Health & Wellness

CPR Explained: How it Works, Why It’s Important and How to Get Trained

Feb. 7, 2023

Cardiopulmonary resuscitation (CPR) can save someone’s life when their heart stops beating due to cardiac arrest.

“The City of Cincinnati responds to more than 400 cardiac arrests a year,” Jason McMullan, MD, emergency medicine physician at UC Health and associate medical director for the Cincinnati Fire Department said. “Even in the best EMS systems, it takes 4 to 5 minutes from the time a caller makes the call to 911 until the time a responder gets to the scene. For every minute of inaction, the chances of survival go down by 10%. If we can get any bystander to be an immediate responder and do compression-only CPR, the chances of survival can triple.”

Many people don’t believe they are equipped to perform CPR or offer other forms of aid, but knowing some simple steps can help you feel more prepared to help.

Quick Facts on Performing CPR:

  • You don’t have to know everything—911 dispatchers can walk you through the steps to take over the phone when someone is unresponsive and needs CPR. Call 911 and put your phone on speaker mode.
  • Start compression-only CPR immediately if someone near you is unconscious/unresponsive and not breathing normally to help restart blood and oxygen circulation.
  • Anyone can perform hands-only CPR—no formal training is needed. Put your hands in the center of the person’s chest, lean over them and lock your elbows and arms straight. Push down firm and fast to the beat of the Bee Gee’s “Stayin’ Alive” or the toddler favorite “Baby Shark.”
  • Keep going until first responders arrive and can take over. If someone else is around, send them to look for an automated external defibrillator (AED). 

Why is CPR Important?

CPR can save lives.

As a first-line response that can help save someone’s life in an emergency, this technique aims to keep oxygen moving to vital organs, especially the brain, until the heart can beat on its own again. 

The Best Response to Cardiac Arrest

When someone is suffering a sudden cardiac arrest, CPR before professional help arrives gives the best chance of survival. By some estimates, performing CPR immediately can double or triple the chance of survival from a sudden cardiac arrest that occurs outside of a hospital. A patient's chances of recovery, and avoiding brain death, rely on immediate CPR—this makes understanding the fundamentals of CPR the difference between life and death.

When is it Necessary to Perform CPR?

Check the following:

  • Is the person unconscious and/or unresponsive?
  • Has the person stopped breathing normally?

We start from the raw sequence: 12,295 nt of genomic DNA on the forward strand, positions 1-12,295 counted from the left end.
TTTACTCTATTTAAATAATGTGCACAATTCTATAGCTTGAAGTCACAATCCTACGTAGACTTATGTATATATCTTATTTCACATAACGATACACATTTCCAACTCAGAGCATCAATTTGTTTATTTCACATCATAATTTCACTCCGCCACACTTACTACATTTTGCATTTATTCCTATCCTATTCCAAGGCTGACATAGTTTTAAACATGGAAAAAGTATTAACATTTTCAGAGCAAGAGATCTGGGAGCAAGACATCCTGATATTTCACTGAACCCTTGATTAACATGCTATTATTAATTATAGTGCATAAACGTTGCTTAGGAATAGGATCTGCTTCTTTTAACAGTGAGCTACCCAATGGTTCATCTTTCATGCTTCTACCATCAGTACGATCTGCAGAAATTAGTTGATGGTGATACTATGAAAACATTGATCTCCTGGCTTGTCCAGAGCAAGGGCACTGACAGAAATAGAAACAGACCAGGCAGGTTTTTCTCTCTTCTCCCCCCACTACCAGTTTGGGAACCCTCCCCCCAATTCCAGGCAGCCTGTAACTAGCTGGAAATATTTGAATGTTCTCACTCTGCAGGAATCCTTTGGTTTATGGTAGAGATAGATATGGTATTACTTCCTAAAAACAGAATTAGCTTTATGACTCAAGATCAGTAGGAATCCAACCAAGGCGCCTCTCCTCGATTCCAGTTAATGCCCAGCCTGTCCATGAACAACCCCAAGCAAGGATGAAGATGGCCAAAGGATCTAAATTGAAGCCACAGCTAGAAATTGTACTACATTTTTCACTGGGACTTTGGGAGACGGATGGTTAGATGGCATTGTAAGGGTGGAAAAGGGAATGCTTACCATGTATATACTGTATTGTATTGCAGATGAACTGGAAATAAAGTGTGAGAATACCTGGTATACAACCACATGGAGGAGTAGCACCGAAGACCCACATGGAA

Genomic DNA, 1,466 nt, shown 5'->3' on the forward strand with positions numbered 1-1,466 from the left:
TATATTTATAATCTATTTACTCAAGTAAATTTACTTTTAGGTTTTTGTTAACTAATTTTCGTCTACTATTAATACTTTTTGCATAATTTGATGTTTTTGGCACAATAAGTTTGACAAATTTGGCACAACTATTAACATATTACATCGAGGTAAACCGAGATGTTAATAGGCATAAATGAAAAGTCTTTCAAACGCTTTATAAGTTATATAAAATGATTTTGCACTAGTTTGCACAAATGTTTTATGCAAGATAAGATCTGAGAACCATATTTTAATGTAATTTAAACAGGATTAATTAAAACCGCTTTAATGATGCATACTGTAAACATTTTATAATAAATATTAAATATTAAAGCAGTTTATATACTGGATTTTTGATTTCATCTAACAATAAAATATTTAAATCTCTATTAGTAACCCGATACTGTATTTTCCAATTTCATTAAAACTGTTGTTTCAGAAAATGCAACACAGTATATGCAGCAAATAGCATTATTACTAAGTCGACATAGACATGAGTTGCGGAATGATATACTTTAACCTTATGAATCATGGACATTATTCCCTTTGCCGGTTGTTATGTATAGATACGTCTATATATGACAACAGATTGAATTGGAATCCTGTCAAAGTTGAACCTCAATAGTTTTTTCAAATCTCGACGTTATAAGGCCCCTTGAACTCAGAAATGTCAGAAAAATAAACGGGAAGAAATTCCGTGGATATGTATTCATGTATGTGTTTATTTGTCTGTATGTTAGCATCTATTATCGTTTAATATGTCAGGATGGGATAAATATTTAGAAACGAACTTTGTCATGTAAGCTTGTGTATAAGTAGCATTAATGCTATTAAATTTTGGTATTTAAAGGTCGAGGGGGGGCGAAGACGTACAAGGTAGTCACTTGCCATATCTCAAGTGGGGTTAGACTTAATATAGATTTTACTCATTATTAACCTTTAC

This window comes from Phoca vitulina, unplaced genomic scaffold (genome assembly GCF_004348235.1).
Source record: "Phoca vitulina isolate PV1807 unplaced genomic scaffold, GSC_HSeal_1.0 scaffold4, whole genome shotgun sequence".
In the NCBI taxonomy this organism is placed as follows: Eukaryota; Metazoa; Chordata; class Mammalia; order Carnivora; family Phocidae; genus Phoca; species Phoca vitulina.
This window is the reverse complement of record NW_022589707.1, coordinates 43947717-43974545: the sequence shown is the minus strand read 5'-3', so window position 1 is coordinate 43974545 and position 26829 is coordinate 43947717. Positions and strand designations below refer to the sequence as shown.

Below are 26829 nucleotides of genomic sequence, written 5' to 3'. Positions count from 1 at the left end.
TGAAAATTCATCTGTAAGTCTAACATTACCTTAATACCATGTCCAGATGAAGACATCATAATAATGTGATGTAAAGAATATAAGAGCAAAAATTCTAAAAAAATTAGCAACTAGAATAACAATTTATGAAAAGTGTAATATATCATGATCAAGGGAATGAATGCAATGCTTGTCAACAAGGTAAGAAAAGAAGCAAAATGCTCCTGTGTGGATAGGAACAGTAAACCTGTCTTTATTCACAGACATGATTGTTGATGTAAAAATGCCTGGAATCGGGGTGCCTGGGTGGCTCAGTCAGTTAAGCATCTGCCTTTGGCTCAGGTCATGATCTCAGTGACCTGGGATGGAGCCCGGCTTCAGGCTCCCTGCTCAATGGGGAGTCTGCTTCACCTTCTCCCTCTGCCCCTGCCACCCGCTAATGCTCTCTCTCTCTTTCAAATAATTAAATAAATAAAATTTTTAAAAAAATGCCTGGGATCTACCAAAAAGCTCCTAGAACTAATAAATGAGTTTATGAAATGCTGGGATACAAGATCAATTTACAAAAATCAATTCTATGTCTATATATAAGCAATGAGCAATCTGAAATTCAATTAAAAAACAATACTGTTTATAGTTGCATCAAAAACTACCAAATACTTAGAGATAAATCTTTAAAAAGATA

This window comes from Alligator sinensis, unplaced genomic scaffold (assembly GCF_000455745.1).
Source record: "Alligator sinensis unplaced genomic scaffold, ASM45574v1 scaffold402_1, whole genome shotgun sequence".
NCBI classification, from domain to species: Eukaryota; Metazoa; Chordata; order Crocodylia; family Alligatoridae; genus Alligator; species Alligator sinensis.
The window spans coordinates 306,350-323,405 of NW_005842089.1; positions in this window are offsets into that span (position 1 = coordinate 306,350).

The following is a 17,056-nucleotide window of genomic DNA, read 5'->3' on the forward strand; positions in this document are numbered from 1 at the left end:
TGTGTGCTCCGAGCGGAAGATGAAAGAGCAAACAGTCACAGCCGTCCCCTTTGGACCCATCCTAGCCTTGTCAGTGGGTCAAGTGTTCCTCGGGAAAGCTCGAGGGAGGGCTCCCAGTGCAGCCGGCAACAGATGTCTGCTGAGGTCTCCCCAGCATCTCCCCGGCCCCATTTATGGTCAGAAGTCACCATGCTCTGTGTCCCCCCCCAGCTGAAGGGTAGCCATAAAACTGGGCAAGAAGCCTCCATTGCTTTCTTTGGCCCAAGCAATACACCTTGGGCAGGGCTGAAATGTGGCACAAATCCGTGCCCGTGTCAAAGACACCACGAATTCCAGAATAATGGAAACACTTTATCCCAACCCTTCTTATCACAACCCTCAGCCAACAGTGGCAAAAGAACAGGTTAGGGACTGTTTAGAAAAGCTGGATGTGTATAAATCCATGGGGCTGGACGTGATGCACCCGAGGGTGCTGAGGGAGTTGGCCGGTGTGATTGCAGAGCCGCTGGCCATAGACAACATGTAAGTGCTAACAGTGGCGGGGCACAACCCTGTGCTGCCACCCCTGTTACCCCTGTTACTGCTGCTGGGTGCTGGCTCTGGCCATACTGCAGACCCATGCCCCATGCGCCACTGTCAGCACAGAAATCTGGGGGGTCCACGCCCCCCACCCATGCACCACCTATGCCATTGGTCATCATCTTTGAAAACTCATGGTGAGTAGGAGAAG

If the answer to these questions is yes, call 911, put your phone on speaker call and begin compression-only CPR right away.

Hands-only CPR

For those untrained or uncertified in standard CPR, hands-only CPR using chest compressions is a simple and effective alternative.

To perform hands-only CPR:

  • Place your hands in the center of the person’s chest between their nipples, lean over them, lock your elbows and wrists straight and press firmly.
  • Pump to the rhythm of a familiar song like “Stayin’ Alive” or “Baby Shark”, which will help guide you in frequency of the compressions.
  • Perform 100-120 chest compressions per minute without stopping until further help arrives or breathing/pulse are restored.

Helping with First Aid

CPR is a form of first aid that applies under certain conditions like a sudden cardiac arrest, which includes loss of pulse. First aid helps give the person experiencing a medical emergency the best chance of survival until medical professionals arrive on the scene.

It’s important to give first aid for many types of injuries as a first line of action before seeking professional help. Doing so can help minimize the pain and impact of the injury, as well as prevent further damage or more serious issues.  

Every injury is different, but you can be prepared to provide general first aid with the following steps in mind:

  • Ensure the situation is safe for you before approaching an injured person.
  • Note if the person is conscious and breathing, as well as if they can move, speak, or if they show other signs that help you assess the severity of the injury.
  • Call 911 if necessary.

What You Can Do: Learn Hands-Only CPR

TAKE10 Cincinnati, powered by UC Health, is a free, 10-minute training that educates the community about compression-only CPR—an easy-to-learn technique that can save lives. TAKE10 is compression-only, so there is no mouth-to-mouth.

CPR Training: A Three-Step Approach

This program aims to help you build your confidence and focuses on three key steps:

  1. First, check for responsiveness and normal breathing.
  2.  Second, call 911.
  3. Third, compress hard and fast in the center of the chest until help arrives.

Save a Life: Learn CPR

“To date, TAKE10 Cincinnati has trained more than 5600 people in Greater Cincinnati on bystander CPR and AEDs,” Dr. McMullan said. “The more people in our community who TAKE10, the better chance we all have of surviving a sudden cardiac arrest.”

If interested in setting up a TAKE10 training at your business or community group, please email

UC Health’s Level 1 trauma center also offers Stop the Bleed courses for medical and non-medical personnel in the community to aid in injury prevention. The Stop the Bleed program builds national resilience by teaching the public life-saving bleeding control techniques to aid individuals in a variety of situations.